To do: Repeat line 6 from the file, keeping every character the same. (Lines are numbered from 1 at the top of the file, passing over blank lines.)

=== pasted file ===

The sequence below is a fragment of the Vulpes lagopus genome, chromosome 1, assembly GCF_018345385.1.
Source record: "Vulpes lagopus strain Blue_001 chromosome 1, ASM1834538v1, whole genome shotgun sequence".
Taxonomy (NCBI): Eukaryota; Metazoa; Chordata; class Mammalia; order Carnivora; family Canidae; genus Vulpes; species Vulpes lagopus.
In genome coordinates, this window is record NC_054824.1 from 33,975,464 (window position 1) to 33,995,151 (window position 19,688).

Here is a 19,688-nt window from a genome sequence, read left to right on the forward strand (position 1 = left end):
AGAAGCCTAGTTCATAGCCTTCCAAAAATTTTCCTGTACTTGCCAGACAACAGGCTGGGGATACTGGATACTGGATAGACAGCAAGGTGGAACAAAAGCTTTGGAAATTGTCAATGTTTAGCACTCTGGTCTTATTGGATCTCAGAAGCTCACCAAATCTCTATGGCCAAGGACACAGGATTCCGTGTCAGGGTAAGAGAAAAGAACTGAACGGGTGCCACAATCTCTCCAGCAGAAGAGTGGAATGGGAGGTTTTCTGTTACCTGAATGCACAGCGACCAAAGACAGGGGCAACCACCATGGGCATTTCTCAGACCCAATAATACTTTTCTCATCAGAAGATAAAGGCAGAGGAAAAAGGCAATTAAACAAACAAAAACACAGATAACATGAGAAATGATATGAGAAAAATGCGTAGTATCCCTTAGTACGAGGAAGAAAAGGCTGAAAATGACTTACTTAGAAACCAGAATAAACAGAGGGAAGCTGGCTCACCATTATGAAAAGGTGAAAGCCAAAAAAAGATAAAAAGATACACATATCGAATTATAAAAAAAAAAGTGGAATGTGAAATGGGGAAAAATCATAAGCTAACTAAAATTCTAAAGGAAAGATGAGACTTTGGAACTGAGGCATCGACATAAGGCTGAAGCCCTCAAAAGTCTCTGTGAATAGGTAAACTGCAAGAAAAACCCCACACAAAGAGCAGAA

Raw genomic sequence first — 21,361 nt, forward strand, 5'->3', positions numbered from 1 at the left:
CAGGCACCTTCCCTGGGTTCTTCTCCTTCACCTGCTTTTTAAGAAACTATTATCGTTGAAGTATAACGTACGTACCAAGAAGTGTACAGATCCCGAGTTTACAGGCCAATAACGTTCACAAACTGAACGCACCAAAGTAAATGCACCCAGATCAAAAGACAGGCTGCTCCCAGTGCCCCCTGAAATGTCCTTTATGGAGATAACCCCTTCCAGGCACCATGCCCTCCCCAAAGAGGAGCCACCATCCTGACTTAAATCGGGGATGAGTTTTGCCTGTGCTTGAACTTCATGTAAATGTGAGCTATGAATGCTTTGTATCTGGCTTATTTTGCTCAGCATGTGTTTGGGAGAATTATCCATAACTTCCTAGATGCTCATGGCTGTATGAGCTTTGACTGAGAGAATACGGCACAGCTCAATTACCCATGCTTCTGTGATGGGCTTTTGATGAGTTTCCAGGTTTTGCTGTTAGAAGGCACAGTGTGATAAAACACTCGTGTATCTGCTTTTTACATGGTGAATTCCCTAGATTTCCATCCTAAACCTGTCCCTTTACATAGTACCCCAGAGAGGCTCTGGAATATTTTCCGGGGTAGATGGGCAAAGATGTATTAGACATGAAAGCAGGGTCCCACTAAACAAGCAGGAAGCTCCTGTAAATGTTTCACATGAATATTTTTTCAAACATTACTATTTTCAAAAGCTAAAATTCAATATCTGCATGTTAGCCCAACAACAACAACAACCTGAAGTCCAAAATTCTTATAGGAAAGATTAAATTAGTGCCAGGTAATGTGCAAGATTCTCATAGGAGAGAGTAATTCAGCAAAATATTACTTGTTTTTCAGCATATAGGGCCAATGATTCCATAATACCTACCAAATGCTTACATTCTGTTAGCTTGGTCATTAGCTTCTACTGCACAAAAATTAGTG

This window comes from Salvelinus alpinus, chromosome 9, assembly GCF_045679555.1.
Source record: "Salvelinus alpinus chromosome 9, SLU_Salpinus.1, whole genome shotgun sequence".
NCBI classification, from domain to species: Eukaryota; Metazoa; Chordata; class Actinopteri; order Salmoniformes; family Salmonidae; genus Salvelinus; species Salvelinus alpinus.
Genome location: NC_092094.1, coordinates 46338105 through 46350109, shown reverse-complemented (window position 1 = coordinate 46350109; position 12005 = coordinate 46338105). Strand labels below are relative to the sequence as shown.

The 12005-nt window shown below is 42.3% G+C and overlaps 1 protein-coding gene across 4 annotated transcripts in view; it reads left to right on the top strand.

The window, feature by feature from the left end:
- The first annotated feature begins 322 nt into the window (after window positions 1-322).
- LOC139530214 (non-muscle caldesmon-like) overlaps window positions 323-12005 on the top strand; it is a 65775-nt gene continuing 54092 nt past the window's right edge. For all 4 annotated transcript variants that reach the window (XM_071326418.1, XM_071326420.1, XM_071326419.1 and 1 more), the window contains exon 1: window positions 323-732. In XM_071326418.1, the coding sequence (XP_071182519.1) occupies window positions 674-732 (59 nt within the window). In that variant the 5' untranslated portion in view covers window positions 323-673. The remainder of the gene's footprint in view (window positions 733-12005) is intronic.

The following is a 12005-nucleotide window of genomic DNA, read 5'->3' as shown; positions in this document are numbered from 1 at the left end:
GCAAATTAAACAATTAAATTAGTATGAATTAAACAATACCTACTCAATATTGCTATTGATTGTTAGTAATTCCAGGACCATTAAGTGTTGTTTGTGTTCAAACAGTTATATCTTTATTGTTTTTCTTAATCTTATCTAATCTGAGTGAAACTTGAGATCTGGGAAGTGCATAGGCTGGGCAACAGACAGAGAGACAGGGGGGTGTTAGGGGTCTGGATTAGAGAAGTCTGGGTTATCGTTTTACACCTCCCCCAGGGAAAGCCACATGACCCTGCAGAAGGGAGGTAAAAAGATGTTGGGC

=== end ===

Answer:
AGAAGCCTAGTTCATAGCCTTCCAAAAATTTTCCTGTACTTGCCAGACAACAGGCTGGGGATACTGGATACTGGATAGACAGCAAGGTGGAACAAAAGCTTTGGAAATTGTCAATGTTTAGCACTCTGGTCTTATTGGATCTCAGAAGCTCACCAAATCTCTATGGCCAAGGACACAGGATTCCGTGTCAGGGTAAGAGAAAAGAACTGAACGGGTGCCACAATCTCTCCAGCAGAAGAGTGGAATGGGAGGTTTTCTGTTACCTGAATGCACAGCGACCAAAGACAGGGGCAACCACCATGGGCATTTCTCAGACCCAATAATACTTTTCTCATCAGAAGATAAAGGCAGAGGAAAAAGGCAATTAAACAAACAAAAACACAGATAACATGAGAAATGATATGAGAAAAATGCGTAGTATCCCTTAGTACGAGGAAGAAAAGGCTGAAAATGACTTACTTAGAAACCAGAATAAACAGAGGGAAGCTGGCTCACCATTATGAAAAGGTGAAAGCCAAAAAAAGATAAAAAGATACACATATCGAATTATAAAAAAAAAAGTGGAATGTGAAATGGGGAAAAATCATAAGCTAACTAAAATTCTAAAGGAAAGATGAGACTTTGGAACTGAGGCATCGACATAAGGCTGAAGCCCTCAAAAGTCTCTGTGAATAGGTAAACTGCAAGAAAAACCCCACACAAAGAGCAGAA